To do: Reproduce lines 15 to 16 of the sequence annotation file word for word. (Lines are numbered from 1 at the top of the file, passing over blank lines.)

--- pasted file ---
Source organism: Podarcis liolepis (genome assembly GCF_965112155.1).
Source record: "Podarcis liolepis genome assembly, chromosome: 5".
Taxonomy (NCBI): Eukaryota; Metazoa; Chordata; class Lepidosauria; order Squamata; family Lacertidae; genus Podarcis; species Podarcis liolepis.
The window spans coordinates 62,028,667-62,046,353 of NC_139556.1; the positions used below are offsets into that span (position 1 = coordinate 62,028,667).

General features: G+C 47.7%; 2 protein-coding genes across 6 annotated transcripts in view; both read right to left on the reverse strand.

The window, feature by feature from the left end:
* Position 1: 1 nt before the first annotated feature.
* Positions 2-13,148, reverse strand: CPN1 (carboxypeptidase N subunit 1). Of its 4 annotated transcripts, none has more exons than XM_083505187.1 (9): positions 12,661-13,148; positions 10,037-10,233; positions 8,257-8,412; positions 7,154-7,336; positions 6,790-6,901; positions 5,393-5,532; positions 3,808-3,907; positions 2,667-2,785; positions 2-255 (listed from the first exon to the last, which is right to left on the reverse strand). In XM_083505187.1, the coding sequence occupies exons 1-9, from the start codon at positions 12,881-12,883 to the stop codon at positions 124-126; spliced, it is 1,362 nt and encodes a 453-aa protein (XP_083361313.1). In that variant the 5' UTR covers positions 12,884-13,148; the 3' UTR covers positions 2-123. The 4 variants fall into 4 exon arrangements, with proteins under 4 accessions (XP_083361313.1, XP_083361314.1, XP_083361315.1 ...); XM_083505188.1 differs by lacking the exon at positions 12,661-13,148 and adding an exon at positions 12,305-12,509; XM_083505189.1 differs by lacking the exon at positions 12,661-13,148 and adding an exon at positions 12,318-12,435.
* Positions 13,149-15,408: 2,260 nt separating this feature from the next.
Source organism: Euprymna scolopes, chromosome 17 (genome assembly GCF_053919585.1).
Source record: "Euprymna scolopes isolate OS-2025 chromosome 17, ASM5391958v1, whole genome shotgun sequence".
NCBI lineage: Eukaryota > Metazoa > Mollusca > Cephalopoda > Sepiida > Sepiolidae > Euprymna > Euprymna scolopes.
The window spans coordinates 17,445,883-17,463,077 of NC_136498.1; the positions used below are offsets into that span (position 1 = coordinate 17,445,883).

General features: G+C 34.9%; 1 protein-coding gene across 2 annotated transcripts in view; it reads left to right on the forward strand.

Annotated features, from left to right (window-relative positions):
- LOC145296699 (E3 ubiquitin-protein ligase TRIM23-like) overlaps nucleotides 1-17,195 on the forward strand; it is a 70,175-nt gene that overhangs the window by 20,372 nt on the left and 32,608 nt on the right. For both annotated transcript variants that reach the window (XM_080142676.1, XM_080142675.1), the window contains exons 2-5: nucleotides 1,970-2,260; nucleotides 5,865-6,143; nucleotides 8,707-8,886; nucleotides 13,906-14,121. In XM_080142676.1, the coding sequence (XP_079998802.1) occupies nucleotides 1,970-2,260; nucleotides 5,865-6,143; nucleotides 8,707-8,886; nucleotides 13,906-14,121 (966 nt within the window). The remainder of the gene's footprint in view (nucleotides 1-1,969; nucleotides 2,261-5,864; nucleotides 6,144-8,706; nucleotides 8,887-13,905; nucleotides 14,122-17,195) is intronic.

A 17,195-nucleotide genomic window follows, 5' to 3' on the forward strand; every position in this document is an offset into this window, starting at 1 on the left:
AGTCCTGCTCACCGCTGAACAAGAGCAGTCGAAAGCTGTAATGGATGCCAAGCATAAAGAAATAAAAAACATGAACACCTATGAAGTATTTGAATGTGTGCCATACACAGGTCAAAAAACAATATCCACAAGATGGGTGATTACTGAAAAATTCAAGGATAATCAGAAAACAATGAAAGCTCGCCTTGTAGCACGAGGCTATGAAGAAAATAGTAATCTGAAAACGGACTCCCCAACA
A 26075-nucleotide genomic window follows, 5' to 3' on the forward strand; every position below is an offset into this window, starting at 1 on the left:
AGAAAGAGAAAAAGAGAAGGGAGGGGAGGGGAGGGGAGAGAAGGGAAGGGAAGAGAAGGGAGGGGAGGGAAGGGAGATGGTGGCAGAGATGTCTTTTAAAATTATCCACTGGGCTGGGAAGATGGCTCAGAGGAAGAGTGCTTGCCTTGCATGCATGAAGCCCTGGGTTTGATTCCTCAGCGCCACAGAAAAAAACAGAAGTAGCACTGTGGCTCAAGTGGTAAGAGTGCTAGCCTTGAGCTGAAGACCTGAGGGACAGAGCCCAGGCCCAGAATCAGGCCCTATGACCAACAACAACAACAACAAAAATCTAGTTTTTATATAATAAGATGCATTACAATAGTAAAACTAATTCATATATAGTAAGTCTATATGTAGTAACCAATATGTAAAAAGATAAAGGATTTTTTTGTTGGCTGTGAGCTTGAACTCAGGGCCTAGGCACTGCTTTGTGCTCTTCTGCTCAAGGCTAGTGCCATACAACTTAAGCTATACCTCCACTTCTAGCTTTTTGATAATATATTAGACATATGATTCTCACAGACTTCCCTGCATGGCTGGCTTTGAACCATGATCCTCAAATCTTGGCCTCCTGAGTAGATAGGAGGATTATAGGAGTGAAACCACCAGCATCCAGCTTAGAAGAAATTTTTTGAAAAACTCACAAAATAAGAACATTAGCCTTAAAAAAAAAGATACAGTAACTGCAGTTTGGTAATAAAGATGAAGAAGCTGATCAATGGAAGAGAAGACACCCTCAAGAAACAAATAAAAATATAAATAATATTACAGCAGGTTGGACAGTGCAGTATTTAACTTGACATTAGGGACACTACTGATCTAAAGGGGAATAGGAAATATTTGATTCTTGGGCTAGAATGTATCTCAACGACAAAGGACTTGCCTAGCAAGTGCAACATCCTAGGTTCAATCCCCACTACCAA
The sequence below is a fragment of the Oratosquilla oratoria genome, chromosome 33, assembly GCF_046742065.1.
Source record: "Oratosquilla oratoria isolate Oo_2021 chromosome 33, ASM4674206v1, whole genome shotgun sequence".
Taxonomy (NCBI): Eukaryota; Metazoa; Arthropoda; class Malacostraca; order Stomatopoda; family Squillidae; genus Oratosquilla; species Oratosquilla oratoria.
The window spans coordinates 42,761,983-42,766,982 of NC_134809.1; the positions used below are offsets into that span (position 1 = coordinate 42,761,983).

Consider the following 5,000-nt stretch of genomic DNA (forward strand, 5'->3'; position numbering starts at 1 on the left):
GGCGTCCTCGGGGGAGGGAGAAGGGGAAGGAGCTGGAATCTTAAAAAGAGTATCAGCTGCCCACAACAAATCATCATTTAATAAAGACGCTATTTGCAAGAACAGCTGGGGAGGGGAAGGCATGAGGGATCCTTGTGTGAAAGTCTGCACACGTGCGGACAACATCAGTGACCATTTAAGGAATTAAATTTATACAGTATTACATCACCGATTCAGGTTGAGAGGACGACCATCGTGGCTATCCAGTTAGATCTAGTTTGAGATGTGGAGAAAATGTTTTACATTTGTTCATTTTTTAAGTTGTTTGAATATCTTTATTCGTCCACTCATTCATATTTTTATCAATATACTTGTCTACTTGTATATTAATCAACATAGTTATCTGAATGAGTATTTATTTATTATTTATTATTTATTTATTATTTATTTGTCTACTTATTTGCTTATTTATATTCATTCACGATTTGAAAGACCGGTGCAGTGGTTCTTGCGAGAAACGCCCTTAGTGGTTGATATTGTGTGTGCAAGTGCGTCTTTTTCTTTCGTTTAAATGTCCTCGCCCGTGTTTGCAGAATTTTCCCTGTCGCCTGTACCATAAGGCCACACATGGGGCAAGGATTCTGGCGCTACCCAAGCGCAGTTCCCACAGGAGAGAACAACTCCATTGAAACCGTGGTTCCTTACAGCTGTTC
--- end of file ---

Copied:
Annotated features, from left to right (window-relative positions):
- LOC145296699 (E3 ubiquitin-protein ligase TRIM23-like) overlaps nucleotides 1-17,195 on the forward strand; it is a 70,175-nt gene that overhangs the window by 20,372 nt on the left and 32,608 nt on the right. For both annotated transcript variants that reach the window (XM_080142676.1, XM_080142675.1), the window contains exons 2-5: nucleotides 1,970-2,260; nucleotides 5,865-6,143; nucleotides 8,707-8,886; nucleotides 13,906-14,121. In XM_080142676.1, the coding sequence (XP_079998802.1) occupies nucleotides 1,970-2,260; nucleotides 5,865-6,143; nucleotides 8,707-8,886; nucleotides 13,906-14,121 (966 nt within the window). The remainder of the gene's footprint in view (nucleotides 1-1,969; nucleotides 2,261-5,864; nucleotides 6,144-8,706; nucleotides 8,887-13,905; nucleotides 14,122-17,195) is intronic.